Explainer: The Hays County Water Deal
As Andy Sevilla has reported over the past 10 days or so, Electro Purification — a Houston-based company — is looking to pump nearly 2 billion gallons of water annually out of the Cow Creek Formation of the Trinity Aquifer through a well the firm sunk in western Hays County. The spot Electro Purification chose appears to have been selected for at least one major reason: It is, as Sevilla reported, “located on property just outside the jurisdiction of the Barton Springs/Edwards Aquifer Conservation District and the Hays Trinity Conservation District near Wimberly.”
In other words, Electro Purification found a hole in the regulatory patchwork that Texas grants to authorities that govern the use of groundwater in the state. To be clear: This is perfectly legal. But it’s also enough to have Republican Hays County Pct. 3 Commissioner Will Conley calling for action “to be taken to fill in that white zone.”
Texas water law is notoriously complex. Some water rights trace back to before U.S. annexation, others are governed by quasi-governmental river authorities, such as the Lower Colorado River Authority — which is responsible for the surface water that runs through Austin — and still others are subject to nothing more than the “rule of capture” law perhaps best (simply) described by Daniel Day Lewis’ Daniel Plainview character from the film There Will be Blood as “drinking milkshakes.”
Written concern about water supply in the Western portion of the United States goes back at least as far as John Wesley Powell, who in the latter portions of the 19th century argued that only a fraction of the region “could be sustainably reclaimed.” (More on Powell, a later examination of water in the West and a 2010 study of water in the West from UCLA is here.)
In October, a dramatic vision of all that came courtesy of the San Antonio Water System, when the San Antonio City Council approved a $3.4 billion, 142-mile pipeline that will ship 13.4 billion gallons of water a year from the Carrizo-Wilcox Aquifer underneath Burleson County. (Water infrastructure costs are a subject for another day.)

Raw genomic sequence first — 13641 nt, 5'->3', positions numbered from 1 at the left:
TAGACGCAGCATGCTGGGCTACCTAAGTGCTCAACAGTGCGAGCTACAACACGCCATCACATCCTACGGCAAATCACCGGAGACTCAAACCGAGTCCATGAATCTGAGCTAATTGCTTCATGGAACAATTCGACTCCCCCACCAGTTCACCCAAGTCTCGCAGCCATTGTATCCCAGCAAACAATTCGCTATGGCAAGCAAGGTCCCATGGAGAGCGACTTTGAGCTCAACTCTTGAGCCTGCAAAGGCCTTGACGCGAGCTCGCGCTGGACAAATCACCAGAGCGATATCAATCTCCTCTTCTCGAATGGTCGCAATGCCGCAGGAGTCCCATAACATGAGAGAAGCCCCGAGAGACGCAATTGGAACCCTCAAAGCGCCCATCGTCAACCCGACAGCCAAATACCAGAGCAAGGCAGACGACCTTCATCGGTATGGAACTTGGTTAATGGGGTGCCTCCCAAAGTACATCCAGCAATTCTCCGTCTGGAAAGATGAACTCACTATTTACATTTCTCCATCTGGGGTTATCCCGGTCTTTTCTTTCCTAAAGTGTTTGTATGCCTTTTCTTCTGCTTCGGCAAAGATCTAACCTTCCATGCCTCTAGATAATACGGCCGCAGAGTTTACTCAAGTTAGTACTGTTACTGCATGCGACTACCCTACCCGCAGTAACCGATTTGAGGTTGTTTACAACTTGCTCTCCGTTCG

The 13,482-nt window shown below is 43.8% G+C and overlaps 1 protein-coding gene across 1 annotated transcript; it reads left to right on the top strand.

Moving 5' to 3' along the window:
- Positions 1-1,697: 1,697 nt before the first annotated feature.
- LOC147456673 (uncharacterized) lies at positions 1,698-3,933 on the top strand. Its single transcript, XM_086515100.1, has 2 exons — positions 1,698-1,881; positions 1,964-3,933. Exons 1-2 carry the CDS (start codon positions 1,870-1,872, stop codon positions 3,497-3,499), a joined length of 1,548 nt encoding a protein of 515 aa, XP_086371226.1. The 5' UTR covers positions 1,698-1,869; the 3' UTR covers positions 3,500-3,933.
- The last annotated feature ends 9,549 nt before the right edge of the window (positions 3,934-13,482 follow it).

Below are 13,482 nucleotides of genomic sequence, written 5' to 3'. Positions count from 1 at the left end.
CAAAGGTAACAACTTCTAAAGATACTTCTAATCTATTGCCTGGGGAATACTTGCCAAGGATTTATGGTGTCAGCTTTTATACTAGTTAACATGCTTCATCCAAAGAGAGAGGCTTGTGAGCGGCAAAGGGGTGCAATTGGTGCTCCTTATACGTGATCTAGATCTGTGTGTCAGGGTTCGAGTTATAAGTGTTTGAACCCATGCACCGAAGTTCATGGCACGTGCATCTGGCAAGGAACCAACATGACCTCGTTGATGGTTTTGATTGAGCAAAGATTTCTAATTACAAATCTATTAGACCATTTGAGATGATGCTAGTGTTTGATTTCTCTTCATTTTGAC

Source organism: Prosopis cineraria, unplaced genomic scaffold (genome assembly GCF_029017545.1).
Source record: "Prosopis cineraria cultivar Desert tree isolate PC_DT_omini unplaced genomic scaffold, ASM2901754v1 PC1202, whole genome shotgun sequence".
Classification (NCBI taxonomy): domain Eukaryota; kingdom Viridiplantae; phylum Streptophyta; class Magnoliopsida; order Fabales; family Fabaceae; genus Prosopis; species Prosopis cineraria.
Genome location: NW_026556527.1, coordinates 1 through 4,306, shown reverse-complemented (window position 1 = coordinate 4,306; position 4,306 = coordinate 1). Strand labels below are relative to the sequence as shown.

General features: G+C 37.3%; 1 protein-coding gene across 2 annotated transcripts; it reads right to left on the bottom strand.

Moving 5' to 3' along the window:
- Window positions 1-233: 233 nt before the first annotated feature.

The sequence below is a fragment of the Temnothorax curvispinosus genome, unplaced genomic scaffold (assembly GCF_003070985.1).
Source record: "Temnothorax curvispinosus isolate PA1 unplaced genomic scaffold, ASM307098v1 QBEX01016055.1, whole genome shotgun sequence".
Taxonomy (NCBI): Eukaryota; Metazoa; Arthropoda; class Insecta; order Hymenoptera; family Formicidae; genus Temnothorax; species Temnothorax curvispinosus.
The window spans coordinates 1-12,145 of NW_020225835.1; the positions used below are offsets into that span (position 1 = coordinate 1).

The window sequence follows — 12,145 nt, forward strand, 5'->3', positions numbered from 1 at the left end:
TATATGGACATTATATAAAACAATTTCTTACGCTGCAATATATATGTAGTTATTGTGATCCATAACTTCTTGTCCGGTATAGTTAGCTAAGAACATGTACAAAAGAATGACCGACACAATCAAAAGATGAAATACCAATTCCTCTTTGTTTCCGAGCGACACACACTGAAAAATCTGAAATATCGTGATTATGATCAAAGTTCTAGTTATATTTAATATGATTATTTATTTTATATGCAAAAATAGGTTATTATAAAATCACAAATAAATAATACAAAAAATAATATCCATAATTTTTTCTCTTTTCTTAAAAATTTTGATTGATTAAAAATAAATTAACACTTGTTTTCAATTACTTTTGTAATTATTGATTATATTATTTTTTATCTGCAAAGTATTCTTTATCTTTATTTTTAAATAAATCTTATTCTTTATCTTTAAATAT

The San Antonio project is roughly eight times the Hays project in terms of sheer water volume. However, the same regulatory principles apply. According to the Texas Water Development Board, groundwater — the legal definition of the stuff that’ll be used by both the San Antonio and Hays County projects — accounts for “about 60 percent” of the water used by Texans. The board assigns Groundwater Conservation Districts within Groundwater Management Areas to regulate usage in those regions. And though some have long called (and worked) for further regulatory authority in the Central Texas region, that has yet to happen.
And that brings us back to Electro Purification and Hays County. Because there is no active groundwater conservation district in the region of the Trinity Aquifer where the company has placed its well — and despite significant local opposition — there is no specific local regulatory mechanism for the project. It’s all enough to have the Barton Springs/Edwards Aquifer District looking into annexation of well areas in the region — though this could, as Kara Nuzback reported this morning, prove problematic.
Still, just because a regulatory authority exists does not mean that ambitious projects such as these would be tempered. Indeed, the groundwater conservation districts in Burleson County — from whom San Antonio would ultimately be purchasing water — is a partner in the pipeline project.